A folding saw instead of an Axe?
Would the modern woodsman be better suited carrying a folding saw, such as a Silky, in favour of an axe? There are certainly advantages to this. When it comes to wood processing exclusively then on paper the saw will save you valuable energy when being used over an axe. Sawing limbs is far more calorie efficient than chopping them, particularly if you are using something like a pull saw, where the cutting power is delivered with the pull of the blade, and doesnt require alot of strength from the user.
In terms of learning curve and safety, the saw is far safer and more forgiving than an axe also. If you are new to axe work, then it would be good practice to learn proper axe safety under the supervision of somebody trained or experienced. It may seem counterintuitive, but actually an axe with a shorter handle is more dangerous and unforgiving than a longer handled one, because the swing area of the working edge is much closer to your body, leading to added precautions needed. One overswing or glancing blow to your chopping block can lead to losing toes or splitting knees and gashing shins. (trust me... I have seen it happen more than once). Axes are powerful tools, and should be respected as such.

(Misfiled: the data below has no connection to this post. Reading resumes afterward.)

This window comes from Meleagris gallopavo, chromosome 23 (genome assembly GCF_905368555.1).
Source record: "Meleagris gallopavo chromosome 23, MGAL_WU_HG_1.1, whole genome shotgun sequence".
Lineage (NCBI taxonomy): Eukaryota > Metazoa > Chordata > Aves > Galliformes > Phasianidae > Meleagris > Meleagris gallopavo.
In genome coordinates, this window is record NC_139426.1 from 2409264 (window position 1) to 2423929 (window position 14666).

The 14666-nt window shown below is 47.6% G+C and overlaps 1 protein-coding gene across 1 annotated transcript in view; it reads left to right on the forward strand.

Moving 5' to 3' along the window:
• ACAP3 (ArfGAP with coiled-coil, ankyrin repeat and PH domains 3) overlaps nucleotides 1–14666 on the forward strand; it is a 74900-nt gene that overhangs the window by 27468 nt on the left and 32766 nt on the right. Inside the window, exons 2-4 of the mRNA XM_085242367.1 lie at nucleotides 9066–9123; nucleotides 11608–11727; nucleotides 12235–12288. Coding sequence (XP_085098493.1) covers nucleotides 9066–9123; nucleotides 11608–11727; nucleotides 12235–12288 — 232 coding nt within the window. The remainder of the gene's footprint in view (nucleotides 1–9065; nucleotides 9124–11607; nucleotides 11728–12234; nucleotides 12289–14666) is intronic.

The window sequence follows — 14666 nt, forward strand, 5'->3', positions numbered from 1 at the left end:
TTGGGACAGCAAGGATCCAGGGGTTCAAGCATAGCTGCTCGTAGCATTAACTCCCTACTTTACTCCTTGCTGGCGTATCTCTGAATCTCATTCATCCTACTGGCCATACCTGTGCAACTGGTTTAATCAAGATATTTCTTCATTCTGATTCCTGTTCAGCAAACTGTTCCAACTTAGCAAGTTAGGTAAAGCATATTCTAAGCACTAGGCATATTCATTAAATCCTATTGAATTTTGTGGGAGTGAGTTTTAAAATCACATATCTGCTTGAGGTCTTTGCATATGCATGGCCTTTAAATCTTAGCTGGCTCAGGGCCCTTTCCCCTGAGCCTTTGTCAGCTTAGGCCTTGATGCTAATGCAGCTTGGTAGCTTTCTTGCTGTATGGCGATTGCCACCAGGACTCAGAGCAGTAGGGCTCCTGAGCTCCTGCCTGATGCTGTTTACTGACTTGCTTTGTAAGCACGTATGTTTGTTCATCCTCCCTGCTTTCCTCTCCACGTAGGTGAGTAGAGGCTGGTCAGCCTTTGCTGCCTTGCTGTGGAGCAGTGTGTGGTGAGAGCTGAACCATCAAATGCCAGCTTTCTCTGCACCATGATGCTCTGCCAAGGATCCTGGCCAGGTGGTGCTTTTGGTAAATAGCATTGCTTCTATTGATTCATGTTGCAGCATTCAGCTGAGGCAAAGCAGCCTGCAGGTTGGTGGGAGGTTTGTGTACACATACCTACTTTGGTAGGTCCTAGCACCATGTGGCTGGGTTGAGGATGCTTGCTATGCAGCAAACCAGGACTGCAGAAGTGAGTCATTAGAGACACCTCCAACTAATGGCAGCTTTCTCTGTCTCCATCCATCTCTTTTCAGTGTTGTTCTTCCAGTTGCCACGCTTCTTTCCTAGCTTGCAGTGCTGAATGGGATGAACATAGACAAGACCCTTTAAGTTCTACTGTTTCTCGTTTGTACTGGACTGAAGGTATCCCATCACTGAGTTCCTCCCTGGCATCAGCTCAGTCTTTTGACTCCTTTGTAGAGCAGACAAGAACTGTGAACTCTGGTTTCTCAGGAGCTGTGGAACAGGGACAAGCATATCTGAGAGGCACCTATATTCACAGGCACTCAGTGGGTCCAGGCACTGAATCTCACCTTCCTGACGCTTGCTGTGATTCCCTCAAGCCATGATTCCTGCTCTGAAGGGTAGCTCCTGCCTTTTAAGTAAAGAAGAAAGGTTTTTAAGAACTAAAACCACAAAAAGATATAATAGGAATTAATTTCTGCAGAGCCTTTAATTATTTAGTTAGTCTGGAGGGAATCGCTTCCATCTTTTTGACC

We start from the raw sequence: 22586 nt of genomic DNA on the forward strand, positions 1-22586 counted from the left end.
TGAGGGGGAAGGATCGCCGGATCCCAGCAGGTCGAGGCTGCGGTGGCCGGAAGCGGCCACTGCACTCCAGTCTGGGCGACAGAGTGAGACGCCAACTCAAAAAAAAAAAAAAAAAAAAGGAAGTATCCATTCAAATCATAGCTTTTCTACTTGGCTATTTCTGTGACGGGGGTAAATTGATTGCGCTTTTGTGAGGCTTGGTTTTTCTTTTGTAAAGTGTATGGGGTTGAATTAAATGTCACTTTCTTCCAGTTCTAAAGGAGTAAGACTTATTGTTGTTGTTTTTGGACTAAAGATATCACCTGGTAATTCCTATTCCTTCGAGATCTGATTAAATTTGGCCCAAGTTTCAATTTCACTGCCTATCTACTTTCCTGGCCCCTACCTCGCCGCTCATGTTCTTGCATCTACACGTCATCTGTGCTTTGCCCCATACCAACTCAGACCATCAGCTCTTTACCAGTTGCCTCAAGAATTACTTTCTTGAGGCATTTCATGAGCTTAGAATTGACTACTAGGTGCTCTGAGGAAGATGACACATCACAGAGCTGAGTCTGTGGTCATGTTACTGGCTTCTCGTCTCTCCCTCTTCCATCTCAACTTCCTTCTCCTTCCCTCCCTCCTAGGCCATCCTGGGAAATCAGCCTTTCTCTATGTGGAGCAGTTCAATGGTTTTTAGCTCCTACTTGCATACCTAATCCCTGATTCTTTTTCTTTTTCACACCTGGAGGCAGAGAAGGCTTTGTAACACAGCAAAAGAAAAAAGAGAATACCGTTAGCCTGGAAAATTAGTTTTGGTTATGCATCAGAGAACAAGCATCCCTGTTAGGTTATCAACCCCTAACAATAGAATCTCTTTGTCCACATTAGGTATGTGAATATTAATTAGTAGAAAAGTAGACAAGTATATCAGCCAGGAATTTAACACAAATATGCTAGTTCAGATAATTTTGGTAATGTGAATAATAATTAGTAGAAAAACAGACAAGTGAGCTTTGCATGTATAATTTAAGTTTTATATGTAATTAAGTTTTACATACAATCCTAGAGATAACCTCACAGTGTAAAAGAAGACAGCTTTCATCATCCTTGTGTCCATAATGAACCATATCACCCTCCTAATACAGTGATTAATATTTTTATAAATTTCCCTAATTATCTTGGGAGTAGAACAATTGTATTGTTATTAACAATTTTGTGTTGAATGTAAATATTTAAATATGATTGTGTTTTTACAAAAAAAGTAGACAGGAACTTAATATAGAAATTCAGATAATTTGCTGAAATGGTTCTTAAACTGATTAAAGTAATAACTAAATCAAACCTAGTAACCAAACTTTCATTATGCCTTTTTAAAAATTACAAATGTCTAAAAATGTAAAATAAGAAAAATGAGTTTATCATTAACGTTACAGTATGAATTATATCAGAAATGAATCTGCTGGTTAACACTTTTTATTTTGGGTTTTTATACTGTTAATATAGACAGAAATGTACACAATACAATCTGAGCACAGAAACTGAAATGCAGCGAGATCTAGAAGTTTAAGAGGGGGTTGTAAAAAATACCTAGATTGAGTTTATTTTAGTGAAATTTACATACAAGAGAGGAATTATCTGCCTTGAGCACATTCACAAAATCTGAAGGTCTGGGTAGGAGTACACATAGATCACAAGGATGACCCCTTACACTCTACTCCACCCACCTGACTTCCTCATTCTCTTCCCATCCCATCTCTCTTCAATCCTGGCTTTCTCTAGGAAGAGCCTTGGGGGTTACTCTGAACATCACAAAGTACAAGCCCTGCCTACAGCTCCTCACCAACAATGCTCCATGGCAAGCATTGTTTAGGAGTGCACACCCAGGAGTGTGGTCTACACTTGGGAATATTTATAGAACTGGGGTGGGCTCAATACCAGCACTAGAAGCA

The downsides? A saw is absolutely going to be safer for a beginner, as well as more energy efficient. But you cannot split firewood with a saw. Furthermore... replacing your axe will mean carving and camp craft tasks are going to be a little more difficult to get done. Personally I would not fancy making a raised bed or camp furniture without my axe on hand. You could counter this by carrying a heavier belt knife, capable of chopping and processing larger wood. Some suitable examples of this type of blade would be the KA-BAR Becker BK2, a Fallkniven S1X or perhaps an ESEE 6. All good knives to combine with a folding saw.